By Ahmed Abulenein

WASHINGTON, March 15 (Reuters) – The U.S. government said on Wednesday it will subject 27 drugs to inflation penalties, a move that will reduce out-of-pocket expenses for Medicare beneficiaries by $2 to $390 per average dose.

The Cut Inflation Act, signed by President Joe Biden, includes a provision penalizing drugmakers for charging prices that rise faster than inflation for people with disabilities or age 65 and older in the government health program Medicare.

“Beginning April 1, Medicare beneficiaries will pay less co-insurance for Part B drugs whose prices are rising faster than inflation,” White House domestic policy adviser Susan Rice said during an interview. of a press conference.

The list includes Humira, AbbVie Inc’s top-selling arthritis drug; CAR-T cancer therapy from Gilead Sciences Inc, Yescarta; and Seagen Inc’s targeted cancer therapy, Padcev, the White House said in a document.

Companies that raise their prices above the rate of inflation will be required to pay Medicare the difference as a reimbursement. Those who do not pay the refund will face a penalty equal to 125% of the refund amount.

The government will begin billing companies for reimbursements in 2025, but Medicare will begin reducing members’ out-of-pocket costs in April.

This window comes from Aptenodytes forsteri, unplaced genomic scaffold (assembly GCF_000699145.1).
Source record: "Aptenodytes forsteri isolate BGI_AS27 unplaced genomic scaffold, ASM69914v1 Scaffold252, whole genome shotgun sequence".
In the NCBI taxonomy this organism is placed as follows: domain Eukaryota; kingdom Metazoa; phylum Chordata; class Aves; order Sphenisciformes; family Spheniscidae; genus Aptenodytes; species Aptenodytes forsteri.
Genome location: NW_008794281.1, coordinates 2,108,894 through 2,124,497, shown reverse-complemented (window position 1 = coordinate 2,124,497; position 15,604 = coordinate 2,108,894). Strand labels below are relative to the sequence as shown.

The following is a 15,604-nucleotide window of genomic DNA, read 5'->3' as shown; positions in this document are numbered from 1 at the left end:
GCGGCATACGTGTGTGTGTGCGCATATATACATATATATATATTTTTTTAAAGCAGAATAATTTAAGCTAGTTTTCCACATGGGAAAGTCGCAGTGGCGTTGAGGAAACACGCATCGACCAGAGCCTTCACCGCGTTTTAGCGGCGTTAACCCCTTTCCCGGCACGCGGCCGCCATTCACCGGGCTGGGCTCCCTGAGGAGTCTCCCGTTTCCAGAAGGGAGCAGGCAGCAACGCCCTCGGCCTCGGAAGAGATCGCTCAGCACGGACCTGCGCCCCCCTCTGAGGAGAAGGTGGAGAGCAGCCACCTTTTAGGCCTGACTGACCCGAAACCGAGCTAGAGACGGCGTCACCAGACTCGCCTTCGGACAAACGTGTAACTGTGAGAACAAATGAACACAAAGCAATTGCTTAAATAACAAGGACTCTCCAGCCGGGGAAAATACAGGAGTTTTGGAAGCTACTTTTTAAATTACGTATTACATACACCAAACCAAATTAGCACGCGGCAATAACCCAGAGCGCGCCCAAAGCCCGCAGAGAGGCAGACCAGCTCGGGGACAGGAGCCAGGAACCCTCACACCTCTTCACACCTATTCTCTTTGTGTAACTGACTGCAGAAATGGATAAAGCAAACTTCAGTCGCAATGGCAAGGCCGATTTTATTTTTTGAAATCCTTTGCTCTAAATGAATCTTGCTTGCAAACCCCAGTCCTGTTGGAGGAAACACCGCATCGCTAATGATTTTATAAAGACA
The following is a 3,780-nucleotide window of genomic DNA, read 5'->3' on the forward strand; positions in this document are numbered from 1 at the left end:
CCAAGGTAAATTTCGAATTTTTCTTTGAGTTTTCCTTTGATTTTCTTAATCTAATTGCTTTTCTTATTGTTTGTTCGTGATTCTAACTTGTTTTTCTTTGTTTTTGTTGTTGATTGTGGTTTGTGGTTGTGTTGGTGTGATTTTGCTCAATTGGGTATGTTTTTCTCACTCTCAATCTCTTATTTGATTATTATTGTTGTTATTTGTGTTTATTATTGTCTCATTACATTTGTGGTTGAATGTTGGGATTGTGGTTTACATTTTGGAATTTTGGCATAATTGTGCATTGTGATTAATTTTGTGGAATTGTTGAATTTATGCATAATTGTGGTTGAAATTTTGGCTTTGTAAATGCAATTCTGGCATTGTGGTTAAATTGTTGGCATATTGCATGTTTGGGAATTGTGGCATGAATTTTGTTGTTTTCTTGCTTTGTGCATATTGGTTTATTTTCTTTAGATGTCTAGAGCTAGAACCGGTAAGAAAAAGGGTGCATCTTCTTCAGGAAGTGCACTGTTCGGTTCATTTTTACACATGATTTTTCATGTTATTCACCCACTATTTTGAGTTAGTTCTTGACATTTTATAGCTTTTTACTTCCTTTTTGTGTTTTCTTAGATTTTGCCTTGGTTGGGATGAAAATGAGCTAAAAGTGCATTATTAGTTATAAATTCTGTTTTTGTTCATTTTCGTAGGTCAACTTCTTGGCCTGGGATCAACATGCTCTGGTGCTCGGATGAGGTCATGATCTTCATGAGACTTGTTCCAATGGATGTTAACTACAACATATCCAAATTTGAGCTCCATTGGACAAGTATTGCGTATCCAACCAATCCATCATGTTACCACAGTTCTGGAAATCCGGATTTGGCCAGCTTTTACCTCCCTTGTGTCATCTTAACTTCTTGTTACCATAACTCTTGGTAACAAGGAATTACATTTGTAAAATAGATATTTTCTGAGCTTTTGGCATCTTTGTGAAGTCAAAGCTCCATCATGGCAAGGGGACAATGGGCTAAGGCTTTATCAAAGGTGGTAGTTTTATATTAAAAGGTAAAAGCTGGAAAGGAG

According to Wells Fargo analyst Mohit Bansal, the direct impact on drugmakers appears small at this time.

However, the announcement is “a signal from the government to industry that it is serious about containing rising drug prices. We suspect companies may be more cautious about raising their prices due of that,” he said.

Medicare began considering price increases in October 2022 for Medicare Part B drugs, often used in hospital, which are complicated biologics or single-maker drugs.

The government will update the drug list quarterly.

Price increases for half of all Medicare-covered drugs exceeded inflation from 2019 to 2020, which averaged 1% that year. A third of them recorded price increases of more than 7.5%.

The Department of Health and Human Services (HHS) will also issue initial guidance on Wednesday on how its Medicare prescription drug negotiation process will work, Rice said. (Reporting by Ahmed Aboulenein in Washington, additional reporting by Manas Mishra in Bengaluru; Editing in Spanish by Ricardo Figueroa)

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